Ms. Cecilia Cunningham

Community Leader, Regional Community Organizing Project

Ms. Cecilia Cunningham is a community leader and organizer with EBHO’s Regional Community Organizing Project (RCOP) and a recipient of EBHO’s 2024 Affordable Housing Hero award.

Born and raised in New Orleans, Louisiana, Ms. Cecilia first moved to Oakland for her job at the U.S. Department of Veteran’s Affairs. Over the years Ms. Cecilia has seen Oakland change, but her drive to give back to the community has remained the same. Today she is involved in more than a dozen community organizations including EBHO, Communities for a Better Environment, and her congregation at the United Lutheran Church.

In April 2024, Ms. Cecilia sat down with EBHO staff members Sasha and Damion to share lessons learned from her years of community organizing.

Sasha: So when did you first get involved in EBHO? 

Ms. Cecilia: Matter of fact, I got involved with EBHO about five years ago now. Dolores was at Allen Temple Arms with some people from [the Residents United Network (RUN)] and they were showing some films to us about what they were doing and what not. And I told Dolores I wanted to get involved with EBHO. 

Ever humble, Ms. Cecilia isn’t one to brag about her accomplishments. Damion, who convenes EBHO’s RCOP, the local chapter of Housing California’s Residents United Network, shares an anecdote.

Damion: At the annual RUN conference last year, one of the translators came to Ms. Cecilia on one knee, holding her hand, and said, “What you just said was so inspiring to me.”

I have never seen a translator literally take off their headset to tell someone that it’s an honor to translate their words. Ms. Cecilia has an effect on people.

Ms. Cecilia: Well, you know, that’s something that comes automatically for me. Growing up, when anybody in the neighborhood needed anything, they knew where to come. And that’s the way I am today.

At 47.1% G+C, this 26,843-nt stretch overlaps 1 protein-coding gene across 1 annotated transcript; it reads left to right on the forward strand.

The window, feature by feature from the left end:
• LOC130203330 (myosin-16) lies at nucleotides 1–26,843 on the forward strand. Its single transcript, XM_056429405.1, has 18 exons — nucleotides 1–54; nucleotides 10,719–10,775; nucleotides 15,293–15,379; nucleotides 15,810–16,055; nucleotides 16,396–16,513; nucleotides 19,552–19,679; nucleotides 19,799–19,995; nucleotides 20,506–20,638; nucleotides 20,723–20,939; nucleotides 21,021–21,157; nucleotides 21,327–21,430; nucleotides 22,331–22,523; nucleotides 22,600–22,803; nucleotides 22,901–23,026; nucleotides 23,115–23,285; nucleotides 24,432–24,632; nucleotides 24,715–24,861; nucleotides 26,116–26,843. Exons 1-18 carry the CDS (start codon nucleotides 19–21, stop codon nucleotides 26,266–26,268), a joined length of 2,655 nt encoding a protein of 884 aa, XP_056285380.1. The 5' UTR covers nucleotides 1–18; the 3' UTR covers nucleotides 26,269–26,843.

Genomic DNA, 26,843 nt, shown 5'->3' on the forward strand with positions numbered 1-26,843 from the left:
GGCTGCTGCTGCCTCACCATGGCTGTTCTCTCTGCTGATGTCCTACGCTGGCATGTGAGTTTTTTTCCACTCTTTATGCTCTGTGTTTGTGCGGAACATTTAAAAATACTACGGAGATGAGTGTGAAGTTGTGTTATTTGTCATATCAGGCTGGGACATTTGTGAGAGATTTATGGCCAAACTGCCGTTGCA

If you don’t try to help people, something is wrong with you, baby. You’ve got to encourage each other to keep on going, because it’s not easy right now. Everybody’s having a difficult time, just trying to survive.

Sasha: How have you seen things change since you first moved to Oakland?

Ms. Cecilia: When I first came here, we had a lot of Black businesses.  Everything’s gone now compared to what it was back in the day. 

You didn’t see nobody sleeping in the doorways, on the concrete, in their cars, RVs, everywhere. I would never believe I would live to witness people sleeping on the concrete.

Sasha: Based on your experience, what would you say is the cause of the homeless crisis?

Ms. Cecilia: I would say the cause of it is rent. People have to choose between rent and food because the rent is too expensive for them to pay. And they choose to eat. I don’t blame them because you’ve got to have fuel to keep your body going. 

Sasha: Have you or anyone you know struggled to pay rent before?

Ms. Cecilia: Oh yes, I knew people who struggled — who were kicked out.

It’s not easy; It’s really not easy. It’s a touching situation. It goes to your heart when you see your neighbor being displaced or being evicted out of their homes.

Sasha: How have you seen people’s lives affected when they finally do get affordable housing?

Ms. Cecilia: Well, life is less stressful. They’re much happier, and they’re really able to sleep at night. 

You’re able to be more sociable, you know what I mean? Once you find a place to stay, you’re more content in mind. And you’re able to really be more social with people and express how you feel about the fact that you’re housed now.

Sasha: I know housing justice isn’t the only issue you work on in the community. Do you see the various causes you are involved in as related?

Ms. Cecilia: Yes, it all works together. We have a lot of health issues due to environmental issues and then if you have health issues, that costs money and makes it harder to pay rent.

You’ve got to make the rich pay their share. Right now the poor man is the one trying to do it all. They’re getting richer and richer, and we’re getting poorer and poorer. 

Sasha: Why does housing justice matter to you?

Ms. Cecilia: All human beings have a right to be housed. I don’t want to see people out on the street there, because I wouldn’t want to be on the street there. You always put yourself in other people’s positions, because you never know what may happen. We are all one paycheck from being unhoused out there. That’s all it takes, just one paycheck and you’re out the door.

We as a community have to do all we can to see that people are housed. We need to have more affordable housing for people so that they’ll be able to live comfortably and also be safe.

Sasha: How do you keep going when things are hard?

Ms. Cecilia: I’m determined to get those people off the streets. I don’t care if I have to go out there and protest at the city hall, the county, go to Sacramento, wherever.

Without my faith, I couldn’t make it all. God is so good. He really is good. You know, because honey, one thing about the Lord, there is nothing impossible for him to do. Nothing at all. You got to keep the faith and just keep on, keep on pushing.